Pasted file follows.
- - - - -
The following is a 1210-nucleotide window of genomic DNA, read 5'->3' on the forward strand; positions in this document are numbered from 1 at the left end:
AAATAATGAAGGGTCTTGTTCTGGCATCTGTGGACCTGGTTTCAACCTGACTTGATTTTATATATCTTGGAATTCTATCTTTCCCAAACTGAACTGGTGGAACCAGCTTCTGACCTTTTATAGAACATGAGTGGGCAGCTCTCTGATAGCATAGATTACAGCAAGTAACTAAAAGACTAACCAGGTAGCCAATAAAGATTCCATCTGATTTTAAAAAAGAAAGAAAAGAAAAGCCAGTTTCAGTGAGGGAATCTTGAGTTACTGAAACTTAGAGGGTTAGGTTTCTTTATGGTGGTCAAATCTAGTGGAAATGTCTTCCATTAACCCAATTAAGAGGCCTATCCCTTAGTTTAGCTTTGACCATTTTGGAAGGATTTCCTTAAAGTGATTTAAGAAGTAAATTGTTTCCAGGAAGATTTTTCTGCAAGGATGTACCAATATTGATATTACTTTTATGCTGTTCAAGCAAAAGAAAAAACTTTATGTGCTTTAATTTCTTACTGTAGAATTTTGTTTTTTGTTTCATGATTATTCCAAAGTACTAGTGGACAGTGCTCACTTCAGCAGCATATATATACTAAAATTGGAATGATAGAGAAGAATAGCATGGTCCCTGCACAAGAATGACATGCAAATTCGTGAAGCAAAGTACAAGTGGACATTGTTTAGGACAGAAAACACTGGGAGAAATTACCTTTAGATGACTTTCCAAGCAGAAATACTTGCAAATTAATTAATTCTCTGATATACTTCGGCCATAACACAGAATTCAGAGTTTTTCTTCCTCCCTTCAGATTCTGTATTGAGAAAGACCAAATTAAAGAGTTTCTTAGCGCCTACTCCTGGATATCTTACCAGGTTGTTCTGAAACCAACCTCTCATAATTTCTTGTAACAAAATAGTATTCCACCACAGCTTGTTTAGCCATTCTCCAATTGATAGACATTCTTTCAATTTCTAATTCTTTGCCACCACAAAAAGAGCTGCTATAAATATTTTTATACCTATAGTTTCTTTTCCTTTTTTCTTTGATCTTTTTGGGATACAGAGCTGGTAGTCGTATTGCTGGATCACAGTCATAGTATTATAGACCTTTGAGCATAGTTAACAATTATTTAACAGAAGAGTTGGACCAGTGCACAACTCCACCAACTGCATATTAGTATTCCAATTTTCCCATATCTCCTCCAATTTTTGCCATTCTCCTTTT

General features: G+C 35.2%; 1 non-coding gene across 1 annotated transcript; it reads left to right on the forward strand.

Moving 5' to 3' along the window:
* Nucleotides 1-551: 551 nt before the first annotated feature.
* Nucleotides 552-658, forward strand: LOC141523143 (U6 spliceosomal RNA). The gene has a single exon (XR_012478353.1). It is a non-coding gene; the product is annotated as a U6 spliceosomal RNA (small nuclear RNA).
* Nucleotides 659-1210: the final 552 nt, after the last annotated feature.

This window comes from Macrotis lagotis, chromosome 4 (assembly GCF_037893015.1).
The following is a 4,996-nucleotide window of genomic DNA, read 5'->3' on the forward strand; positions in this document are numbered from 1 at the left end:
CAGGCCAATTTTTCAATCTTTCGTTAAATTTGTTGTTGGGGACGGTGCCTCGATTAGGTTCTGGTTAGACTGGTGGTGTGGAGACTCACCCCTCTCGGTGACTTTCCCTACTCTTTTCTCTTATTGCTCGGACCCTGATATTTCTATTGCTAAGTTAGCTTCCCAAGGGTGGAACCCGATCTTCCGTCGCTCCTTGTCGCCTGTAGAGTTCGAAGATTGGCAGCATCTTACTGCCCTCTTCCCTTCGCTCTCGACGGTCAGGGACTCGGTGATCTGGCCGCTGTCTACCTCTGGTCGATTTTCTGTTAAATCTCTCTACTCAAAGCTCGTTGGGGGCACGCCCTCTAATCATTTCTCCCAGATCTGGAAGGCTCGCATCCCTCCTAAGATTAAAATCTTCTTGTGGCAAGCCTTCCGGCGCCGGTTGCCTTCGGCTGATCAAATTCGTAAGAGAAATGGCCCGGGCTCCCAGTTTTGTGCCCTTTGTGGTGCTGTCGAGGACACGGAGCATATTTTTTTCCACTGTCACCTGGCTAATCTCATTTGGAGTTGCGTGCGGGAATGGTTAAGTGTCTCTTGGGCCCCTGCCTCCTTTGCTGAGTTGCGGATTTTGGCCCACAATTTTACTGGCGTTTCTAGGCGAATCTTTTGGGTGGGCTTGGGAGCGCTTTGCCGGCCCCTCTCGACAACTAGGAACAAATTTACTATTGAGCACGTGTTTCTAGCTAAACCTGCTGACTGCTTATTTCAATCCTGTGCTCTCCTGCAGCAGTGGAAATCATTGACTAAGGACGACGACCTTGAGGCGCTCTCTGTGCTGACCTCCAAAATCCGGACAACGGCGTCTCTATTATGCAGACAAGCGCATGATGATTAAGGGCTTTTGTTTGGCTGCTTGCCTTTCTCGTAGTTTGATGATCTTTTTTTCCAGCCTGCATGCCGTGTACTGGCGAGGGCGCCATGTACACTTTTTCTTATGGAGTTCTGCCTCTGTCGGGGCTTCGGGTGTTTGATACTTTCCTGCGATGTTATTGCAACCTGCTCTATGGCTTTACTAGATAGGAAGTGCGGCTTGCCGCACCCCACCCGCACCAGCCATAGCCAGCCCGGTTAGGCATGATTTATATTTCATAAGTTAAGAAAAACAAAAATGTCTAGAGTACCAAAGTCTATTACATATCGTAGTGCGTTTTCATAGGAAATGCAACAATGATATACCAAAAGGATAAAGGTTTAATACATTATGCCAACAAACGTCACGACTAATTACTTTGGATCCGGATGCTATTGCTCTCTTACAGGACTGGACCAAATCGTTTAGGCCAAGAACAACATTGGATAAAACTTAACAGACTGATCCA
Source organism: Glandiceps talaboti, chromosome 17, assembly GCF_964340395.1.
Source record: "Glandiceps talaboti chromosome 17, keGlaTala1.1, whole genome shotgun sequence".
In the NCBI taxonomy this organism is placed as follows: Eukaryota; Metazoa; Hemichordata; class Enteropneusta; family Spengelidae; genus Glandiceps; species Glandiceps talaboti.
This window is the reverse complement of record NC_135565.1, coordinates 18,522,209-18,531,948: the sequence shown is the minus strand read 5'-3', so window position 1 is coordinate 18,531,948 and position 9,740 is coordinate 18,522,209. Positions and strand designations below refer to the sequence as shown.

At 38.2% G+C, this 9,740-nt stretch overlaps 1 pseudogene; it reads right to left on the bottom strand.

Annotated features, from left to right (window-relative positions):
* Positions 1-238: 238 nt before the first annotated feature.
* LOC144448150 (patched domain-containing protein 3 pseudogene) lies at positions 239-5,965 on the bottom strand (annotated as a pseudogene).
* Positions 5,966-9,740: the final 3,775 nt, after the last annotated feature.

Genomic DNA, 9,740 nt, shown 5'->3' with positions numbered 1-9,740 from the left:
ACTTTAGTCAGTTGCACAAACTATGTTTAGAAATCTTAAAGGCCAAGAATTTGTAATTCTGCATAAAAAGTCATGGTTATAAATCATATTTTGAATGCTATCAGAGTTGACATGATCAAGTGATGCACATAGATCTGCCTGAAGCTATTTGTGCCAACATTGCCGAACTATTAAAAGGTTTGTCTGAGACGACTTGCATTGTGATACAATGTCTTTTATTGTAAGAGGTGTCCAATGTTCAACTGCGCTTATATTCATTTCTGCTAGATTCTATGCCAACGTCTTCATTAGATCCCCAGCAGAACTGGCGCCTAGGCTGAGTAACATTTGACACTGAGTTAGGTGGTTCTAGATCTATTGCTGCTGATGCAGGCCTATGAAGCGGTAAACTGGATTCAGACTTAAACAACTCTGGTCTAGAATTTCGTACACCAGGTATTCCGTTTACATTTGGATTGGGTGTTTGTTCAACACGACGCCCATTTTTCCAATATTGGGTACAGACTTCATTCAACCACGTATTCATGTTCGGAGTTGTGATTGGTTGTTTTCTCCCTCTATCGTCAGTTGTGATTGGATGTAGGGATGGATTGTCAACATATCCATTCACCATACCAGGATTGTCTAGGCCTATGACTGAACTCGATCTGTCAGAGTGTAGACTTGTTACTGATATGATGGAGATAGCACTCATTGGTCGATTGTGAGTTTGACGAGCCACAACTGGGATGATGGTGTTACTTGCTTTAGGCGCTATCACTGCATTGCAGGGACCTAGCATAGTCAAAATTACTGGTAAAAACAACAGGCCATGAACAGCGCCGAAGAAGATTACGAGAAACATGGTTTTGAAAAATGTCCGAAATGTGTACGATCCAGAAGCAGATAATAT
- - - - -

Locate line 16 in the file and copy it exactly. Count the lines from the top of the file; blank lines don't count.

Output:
Annotated features, from left to right (window-relative positions):